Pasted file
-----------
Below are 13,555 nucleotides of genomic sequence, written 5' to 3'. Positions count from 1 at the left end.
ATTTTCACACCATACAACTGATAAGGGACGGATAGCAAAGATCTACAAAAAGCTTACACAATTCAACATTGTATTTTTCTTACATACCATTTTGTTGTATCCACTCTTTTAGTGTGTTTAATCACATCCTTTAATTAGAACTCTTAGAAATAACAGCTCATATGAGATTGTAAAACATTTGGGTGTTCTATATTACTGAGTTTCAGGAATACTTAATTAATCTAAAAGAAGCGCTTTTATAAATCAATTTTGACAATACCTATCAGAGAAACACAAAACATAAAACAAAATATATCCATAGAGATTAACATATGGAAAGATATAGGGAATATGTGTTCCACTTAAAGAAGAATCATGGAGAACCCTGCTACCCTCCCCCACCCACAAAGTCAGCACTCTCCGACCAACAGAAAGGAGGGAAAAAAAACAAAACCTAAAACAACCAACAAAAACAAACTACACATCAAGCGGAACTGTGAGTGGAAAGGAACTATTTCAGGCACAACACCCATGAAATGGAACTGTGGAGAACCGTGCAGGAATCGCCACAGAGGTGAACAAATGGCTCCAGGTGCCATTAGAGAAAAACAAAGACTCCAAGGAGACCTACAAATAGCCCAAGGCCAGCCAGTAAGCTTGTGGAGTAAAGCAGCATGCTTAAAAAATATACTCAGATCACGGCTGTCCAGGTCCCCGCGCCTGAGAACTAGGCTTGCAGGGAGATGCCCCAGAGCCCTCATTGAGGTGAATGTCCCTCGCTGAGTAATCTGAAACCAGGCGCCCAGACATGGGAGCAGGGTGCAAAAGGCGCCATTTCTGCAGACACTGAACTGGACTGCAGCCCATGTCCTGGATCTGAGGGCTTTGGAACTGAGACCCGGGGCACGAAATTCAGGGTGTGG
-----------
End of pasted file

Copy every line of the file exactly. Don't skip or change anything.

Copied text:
Below are 13,555 nucleotides of genomic sequence, written 5' to 3'. Positions count from 1 at the left end.
ATTTTCACACCATACAACTGATAAGGGACGGATAGCAAAGATCTACAAAAAGCTTACACAATTCAACATTGTATTTTTCTTACATACCATTTTGTTGTATCCACTCTTTTAGTGTGTTTAATCACATCCTTTAATTAGAACTCTTAGAAATAACAGCTCATATGAGATTGTAAAACATTTGGGTGTTCTATATTACTGAGTTTCAGGAATACTTAATTAATCTAAAAGAAGCGCTTTTATAAATCAATTTTGACAATACCTATCAGAGAAACACAAAACATAAAACAAAATATATCCATAGAGATTAACATATGGAAAGATATAGGGAATATGTGTTCCACTTAAAGAAGAATCATGGAGAACCCTGCTACCCTCCCCCACCCACAAAGTCAGCACTCTCCGACCAACAGAAAGGAGGGAAAAAAAACAAAACCTAAAACAACCAACAAAAACAAACTACACATCAAGCGGAACTGTGAGTGGAAAGGAACTATTTCAGGCACAACACCCATGAAATGGAACTGTGGAGAACCGTGCAGGAATCGCCACAGAGGTGAACAAATGGCTCCAGGTGCCATTAGAGAAAAACAAAGACTCCAAGGAGACCTACAAATAGCCCAAGGCCAGCCAGTAAGCTTGTGGAGTAAAGCAGCATGCTTAAAAAATATACTCAGATCACGGCTGTCCAGGTCCCCGCGCCTGAGAACTAGGCTTGCAGGGAGATGCCCCAGAGCCCTCATTGAGGTGAATGTCCCTCGCTGAGTAATCTGAAACCAGGCGCCCAGACATGGGAGCAGGGTGCAAAAGGCGCCATTTCTGCAGACACTGAACTGGACTGCAGCCCATGTCCTGGATCTGAGGGCTTTGGAACTGAGACCCGGGGCACGAAATTCAGGGTGTGG